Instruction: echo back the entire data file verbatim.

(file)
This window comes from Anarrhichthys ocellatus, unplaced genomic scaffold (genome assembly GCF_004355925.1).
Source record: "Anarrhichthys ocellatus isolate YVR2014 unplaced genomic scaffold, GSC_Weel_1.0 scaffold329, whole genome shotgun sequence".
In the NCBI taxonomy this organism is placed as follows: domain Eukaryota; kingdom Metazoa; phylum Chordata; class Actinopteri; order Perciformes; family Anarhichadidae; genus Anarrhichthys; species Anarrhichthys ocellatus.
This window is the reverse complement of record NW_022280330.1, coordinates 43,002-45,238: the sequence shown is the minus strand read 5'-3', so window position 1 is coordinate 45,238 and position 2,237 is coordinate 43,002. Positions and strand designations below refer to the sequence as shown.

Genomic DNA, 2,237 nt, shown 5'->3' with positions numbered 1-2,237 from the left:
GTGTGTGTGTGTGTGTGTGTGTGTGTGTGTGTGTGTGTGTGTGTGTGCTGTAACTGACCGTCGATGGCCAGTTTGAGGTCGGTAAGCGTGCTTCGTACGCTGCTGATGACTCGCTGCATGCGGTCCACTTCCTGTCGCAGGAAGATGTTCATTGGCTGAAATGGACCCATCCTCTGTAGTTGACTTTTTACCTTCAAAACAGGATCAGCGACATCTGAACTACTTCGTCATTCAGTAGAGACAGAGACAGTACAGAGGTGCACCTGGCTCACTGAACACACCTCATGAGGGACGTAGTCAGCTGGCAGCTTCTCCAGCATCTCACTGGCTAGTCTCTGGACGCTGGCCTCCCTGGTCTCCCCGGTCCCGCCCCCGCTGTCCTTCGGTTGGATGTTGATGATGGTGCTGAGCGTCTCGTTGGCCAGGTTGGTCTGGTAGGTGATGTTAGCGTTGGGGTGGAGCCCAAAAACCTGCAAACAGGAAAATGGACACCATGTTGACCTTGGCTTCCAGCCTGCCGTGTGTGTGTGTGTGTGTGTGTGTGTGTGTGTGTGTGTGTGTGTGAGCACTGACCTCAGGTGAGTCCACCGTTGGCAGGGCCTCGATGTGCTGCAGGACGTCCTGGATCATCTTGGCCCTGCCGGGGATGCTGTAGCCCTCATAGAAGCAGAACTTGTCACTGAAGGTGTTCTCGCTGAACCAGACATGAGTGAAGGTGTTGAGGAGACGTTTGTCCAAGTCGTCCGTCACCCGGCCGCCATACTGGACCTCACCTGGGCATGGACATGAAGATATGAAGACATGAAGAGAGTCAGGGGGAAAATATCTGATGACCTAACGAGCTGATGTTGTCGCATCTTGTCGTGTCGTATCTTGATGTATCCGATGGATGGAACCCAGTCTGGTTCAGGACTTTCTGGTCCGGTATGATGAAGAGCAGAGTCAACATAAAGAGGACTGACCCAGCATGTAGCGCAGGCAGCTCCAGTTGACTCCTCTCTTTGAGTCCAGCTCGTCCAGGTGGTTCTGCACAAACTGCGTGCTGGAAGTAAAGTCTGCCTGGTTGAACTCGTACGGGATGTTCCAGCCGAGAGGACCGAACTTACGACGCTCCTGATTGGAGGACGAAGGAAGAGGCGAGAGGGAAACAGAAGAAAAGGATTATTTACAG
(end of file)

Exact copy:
This window comes from Anarrhichthys ocellatus, unplaced genomic scaffold (genome assembly GCF_004355925.1).
Source record: "Anarrhichthys ocellatus isolate YVR2014 unplaced genomic scaffold, GSC_Weel_1.0 scaffold329, whole genome shotgun sequence".
In the NCBI taxonomy this organism is placed as follows: domain Eukaryota; kingdom Metazoa; phylum Chordata; class Actinopteri; order Perciformes; family Anarhichadidae; genus Anarrhichthys; species Anarrhichthys ocellatus.
This window is the reverse complement of record NW_022280330.1, coordinates 43,002-45,238: the sequence shown is the minus strand read 5'-3', so window position 1 is coordinate 45,238 and position 2,237 is coordinate 43,002. Positions and strand designations below refer to the sequence as shown.

Genomic DNA, 2,237 nt, shown 5'->3' with positions numbered 1-2,237 from the left:
GTGTGTGTGTGTGTGTGTGTGTGTGTGTGTGTGTGTGTGTGTGTGTGCTGTAACTGACCGTCGATGGCCAGTTTGAGGTCGGTAAGCGTGCTTCGTACGCTGCTGATGACTCGCTGCATGCGGTCCACTTCCTGTCGCAGGAAGATGTTCATTGGCTGAAATGGACCCATCCTCTGTAGTTGACTTTTTACCTTCAAAACAGGATCAGCGACATCTGAACTACTTCGTCATTCAGTAGAGACAGAGACAGTACAGAGGTGCACCTGGCTCACTGAACACACCTCATGAGGGACGTAGTCAGCTGGCAGCTTCTCCAGCATCTCACTGGCTAGTCTCTGGACGCTGGCCTCCCTGGTCTCCCCGGTCCCGCCCCCGCTGTCCTTCGGTTGGATGTTGATGATGGTGCTGAGCGTCTCGTTGGCCAGGTTGGTCTGGTAGGTGATGTTAGCGTTGGGGTGGAGCCCAAAAACCTGCAAACAGGAAAATGGACACCATGTTGACCTTGGCTTCCAGCCTGCCGTGTGTGTGTGTGTGTGTGTGTGTGTGTGTGTGTGTGTGTGTGTGAGCACTGACCTCAGGTGAGTCCACCGTTGGCAGGGCCTCGATGTGCTGCAGGACGTCCTGGATCATCTTGGCCCTGCCGGGGATGCTGTAGCCCTCATAGAAGCAGAACTTGTCACTGAAGGTGTTCTCGCTGAACCAGACATGAGTGAAGGTGTTGAGGAGACGTTTGTCCAAGTCGTCCGTCACCCGGCCGCCATACTGGACCTCACCTGGGCATGGACATGAAGATATGAAGACATGAAGAGAGTCAGGGGGAAAATATCTGATGACCTAACGAGCTGATGTTGTCGCATCTTGTCGTGTCGTATCTTGATGTATCCGATGGATGGAACCCAGTCTGGTTCAGGACTTTCTGGTCCGGTATGATGAAGAGCAGAGTCAACATAAAGAGGACTGACCCAGCATGTAGCGCAGGCAGCTCCAGTTGACTCCTCTCTTTGAGTCCAGCTCGTCCAGGTGGTTCTGCACAAACTGCGTGCTGGAAGTAAAGTCTGCCTGGTTGAACTCGTACGGGATGTTCCAGCCGAGAGGACCGAACTTACGACGCTCCTGATTGGAGGACGAAGGAAGAGGCGAGAGGGAAACAGAAGAAAAGGATTATTTACAG